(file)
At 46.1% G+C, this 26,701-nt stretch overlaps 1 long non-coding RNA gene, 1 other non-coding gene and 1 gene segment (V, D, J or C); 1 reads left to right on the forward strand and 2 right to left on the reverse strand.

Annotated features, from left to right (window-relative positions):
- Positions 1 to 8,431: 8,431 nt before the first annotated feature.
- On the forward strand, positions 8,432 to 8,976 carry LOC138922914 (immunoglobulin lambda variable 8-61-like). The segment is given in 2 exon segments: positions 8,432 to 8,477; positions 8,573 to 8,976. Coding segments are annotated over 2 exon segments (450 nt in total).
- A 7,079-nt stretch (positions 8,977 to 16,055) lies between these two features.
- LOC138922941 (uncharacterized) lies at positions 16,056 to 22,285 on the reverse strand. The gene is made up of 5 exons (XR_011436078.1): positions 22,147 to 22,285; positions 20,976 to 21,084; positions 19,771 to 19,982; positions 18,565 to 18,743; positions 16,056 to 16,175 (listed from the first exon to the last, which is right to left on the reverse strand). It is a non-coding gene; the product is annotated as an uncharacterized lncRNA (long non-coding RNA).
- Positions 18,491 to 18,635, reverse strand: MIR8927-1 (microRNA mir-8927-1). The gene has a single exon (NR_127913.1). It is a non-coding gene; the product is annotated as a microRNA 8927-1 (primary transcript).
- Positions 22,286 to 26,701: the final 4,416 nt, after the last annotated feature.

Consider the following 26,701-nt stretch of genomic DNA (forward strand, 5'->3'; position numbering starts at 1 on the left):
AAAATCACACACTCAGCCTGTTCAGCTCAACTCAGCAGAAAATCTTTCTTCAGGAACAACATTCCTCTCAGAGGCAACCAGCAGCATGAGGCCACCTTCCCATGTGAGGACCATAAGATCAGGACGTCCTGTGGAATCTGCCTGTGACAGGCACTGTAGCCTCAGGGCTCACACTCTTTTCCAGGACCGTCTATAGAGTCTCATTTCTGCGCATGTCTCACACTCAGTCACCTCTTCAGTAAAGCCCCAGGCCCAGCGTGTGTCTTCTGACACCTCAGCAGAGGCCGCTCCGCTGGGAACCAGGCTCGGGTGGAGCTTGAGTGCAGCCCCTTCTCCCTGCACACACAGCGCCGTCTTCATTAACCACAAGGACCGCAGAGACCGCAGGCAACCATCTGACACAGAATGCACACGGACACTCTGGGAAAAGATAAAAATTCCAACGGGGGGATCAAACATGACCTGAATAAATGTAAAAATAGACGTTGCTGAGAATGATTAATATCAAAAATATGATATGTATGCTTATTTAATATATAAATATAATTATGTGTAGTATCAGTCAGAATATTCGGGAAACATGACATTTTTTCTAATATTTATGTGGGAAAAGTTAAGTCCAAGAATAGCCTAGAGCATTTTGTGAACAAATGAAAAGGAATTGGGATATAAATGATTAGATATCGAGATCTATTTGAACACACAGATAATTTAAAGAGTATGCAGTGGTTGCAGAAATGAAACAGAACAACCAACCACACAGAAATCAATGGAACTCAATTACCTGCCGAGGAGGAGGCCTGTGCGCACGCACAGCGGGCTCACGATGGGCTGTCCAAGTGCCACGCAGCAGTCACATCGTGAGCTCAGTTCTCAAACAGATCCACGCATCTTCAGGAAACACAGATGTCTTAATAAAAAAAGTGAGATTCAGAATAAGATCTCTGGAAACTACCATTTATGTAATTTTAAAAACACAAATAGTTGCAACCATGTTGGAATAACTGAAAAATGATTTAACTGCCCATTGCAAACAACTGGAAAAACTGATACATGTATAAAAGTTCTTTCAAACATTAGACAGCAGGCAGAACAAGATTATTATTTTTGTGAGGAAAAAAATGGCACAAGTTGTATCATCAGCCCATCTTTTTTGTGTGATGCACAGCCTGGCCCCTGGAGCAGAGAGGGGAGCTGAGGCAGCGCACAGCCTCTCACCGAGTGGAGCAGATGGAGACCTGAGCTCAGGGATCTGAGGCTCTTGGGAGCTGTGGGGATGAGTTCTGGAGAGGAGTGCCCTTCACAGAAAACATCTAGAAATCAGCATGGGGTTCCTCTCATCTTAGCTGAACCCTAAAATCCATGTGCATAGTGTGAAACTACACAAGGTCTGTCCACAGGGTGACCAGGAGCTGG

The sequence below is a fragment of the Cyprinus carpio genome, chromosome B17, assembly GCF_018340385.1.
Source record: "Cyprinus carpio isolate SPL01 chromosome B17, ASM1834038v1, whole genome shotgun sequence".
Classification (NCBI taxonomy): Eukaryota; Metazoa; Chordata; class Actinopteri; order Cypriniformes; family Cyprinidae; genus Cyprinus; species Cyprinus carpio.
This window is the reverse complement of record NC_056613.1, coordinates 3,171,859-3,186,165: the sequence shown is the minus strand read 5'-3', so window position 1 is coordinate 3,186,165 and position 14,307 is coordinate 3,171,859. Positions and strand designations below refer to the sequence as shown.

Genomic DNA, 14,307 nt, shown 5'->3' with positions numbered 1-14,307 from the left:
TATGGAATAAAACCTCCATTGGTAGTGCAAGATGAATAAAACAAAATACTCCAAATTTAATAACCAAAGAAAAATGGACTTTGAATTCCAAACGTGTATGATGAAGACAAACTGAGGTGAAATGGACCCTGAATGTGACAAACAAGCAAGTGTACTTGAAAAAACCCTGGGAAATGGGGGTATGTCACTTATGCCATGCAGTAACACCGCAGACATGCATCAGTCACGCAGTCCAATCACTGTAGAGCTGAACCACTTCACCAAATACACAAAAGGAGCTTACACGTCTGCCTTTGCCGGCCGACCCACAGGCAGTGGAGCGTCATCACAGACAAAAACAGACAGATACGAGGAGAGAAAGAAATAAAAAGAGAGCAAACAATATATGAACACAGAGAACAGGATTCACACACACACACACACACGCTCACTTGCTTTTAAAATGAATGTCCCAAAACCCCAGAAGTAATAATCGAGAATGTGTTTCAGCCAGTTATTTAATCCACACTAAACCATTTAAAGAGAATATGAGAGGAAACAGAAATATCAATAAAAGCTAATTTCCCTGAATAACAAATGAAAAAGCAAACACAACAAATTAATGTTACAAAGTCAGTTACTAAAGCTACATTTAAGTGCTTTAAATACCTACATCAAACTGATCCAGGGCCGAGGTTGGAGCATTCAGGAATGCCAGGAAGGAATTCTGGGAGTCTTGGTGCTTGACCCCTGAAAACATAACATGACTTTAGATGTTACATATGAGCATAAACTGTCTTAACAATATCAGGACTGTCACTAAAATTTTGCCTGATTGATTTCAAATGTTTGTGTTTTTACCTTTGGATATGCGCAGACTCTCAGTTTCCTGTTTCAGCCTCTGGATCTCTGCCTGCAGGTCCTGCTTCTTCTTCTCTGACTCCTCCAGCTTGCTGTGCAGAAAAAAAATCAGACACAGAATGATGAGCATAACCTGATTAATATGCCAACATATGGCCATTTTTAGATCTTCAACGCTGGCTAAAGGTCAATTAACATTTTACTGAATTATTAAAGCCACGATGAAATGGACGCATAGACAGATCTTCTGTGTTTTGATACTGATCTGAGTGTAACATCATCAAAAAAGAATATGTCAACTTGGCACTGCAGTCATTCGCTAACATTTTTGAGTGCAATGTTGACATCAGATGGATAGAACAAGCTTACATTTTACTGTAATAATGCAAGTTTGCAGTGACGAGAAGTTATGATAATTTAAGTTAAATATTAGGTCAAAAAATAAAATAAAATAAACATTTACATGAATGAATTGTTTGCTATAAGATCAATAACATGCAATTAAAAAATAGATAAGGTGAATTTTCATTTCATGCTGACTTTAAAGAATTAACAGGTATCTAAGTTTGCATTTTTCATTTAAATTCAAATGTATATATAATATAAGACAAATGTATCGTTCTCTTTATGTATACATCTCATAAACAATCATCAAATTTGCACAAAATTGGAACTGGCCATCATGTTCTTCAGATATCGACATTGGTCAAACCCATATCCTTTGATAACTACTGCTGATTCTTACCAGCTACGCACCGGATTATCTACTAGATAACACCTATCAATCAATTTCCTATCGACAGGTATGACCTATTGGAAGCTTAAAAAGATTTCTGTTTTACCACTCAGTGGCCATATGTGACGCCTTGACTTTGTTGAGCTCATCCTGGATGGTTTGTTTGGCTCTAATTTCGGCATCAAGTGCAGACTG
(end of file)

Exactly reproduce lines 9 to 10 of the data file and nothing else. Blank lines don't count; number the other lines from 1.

Consider the following 26,701-nt stretch of genomic DNA (forward strand, 5'->3'; position numbering starts at 1 on the left):
AAAATCACACACTCAGCCTGTTCAGCTCAACTCAGCAGAAAATCTTTCTTCAGGAACAACATTCCTCTCAGAGGCAACCAGCAGCATGAGGCCACCTTCCCATGTGAGGACCATAAGATCAGGACGTCCTGTGGAATCTGCCTGTGACAGGCACTGTAGCCTCAGGGCTCACACTCTTTTCCAGGACCGTCTATAGAGTCTCATTTCTGCGCATGTCTCACACTCAGTCACCTCTTCAGTAAAGCCCCAGGCCCAGCGTGTGTCTTCTGACACCTCAGCAGAGGCCGCTCCGCTGGGAACCAGGCTCGGGTGGAGCTTGAGTGCAGCCCCTTCTCCCTGCACACACAGCGCCGTCTTCATTAACCACAAGGACCGCAGAGACCGCAGGCAACCATCTGACACAGAATGCACACGGACACTCTGGGAAAAGATAAAAATTCCAACGGGGGGATCAAACATGACCTGAATAAATGTAAAAATAGACGTTGCTGAGAATGATTAATATCAAAAATATGATATGTATGCTTATTTAATATATAAATATAATTATGTGTAGTATCAGTCAGAATATTCGGGAAACATGACATTTTTTCTAATATTTATGTGGGAAAAGTTAAGTCCAAGAATAGCCTAGAGCATTTTGTGAACAAATGAAAAGGAATTGGGATATAAATGATTAGATATCGAGATCTATTTGAACACACAGATAATTTAAAGAGTATGCAGTGGTTGCAGAAATGAAACAGAACAACCAACCACACAGAAATCAATGGAACTCAATTACCTGCCGAGGAGGAGGCCTGTGCGCACGCACAGCGGGCTCACGATGGGCTGTCCAAGTGCCACGCAGCAGTCACATCGTGAGCTCAGTTCTCAAACAGATCCACGCATCTTCAGGAAACACAGATGTCTTAATAAAAAAAGTGAGATTCAGAATAAGATCTCTGGAAACTACCATTTATGTAATTTTAAAAACACAAATAGTTGCAACCATGTTGGAATAACTGAAAAATGATTTAACTGCCCATTGCAAACAACTGGAAAAACTGATACATGTATAAAAGTTCTTTCAAACATTAGACAGCAGGCAGAACAAGATTATTATTTTTGTGAGGAAAAAAATGGCACAAGTTGTATCATCAGCCCATCTTTTTTGTGTGATGCACAGCCTGGCCCCTGGAGCAGAGAGGGGAGCTGAGGCAGCGCACAGCCTCTCACCGAGTGGAGCAGATGGAGACCTGAGCTCAGGGATCTGAGGCTCTTGGGAGCTGTGGGGATGAGTTCTGGAGAGGAGTGCCCTTCACAGAAAACATCTAGAAATCAGCATGGGGTTCCTCTCATCTTAGCTGAACCCTAAAATCCATGTGCATAGTGTGAAACTACACAAGGTCTGTCCACAGGGTGACCAGGAGCTGG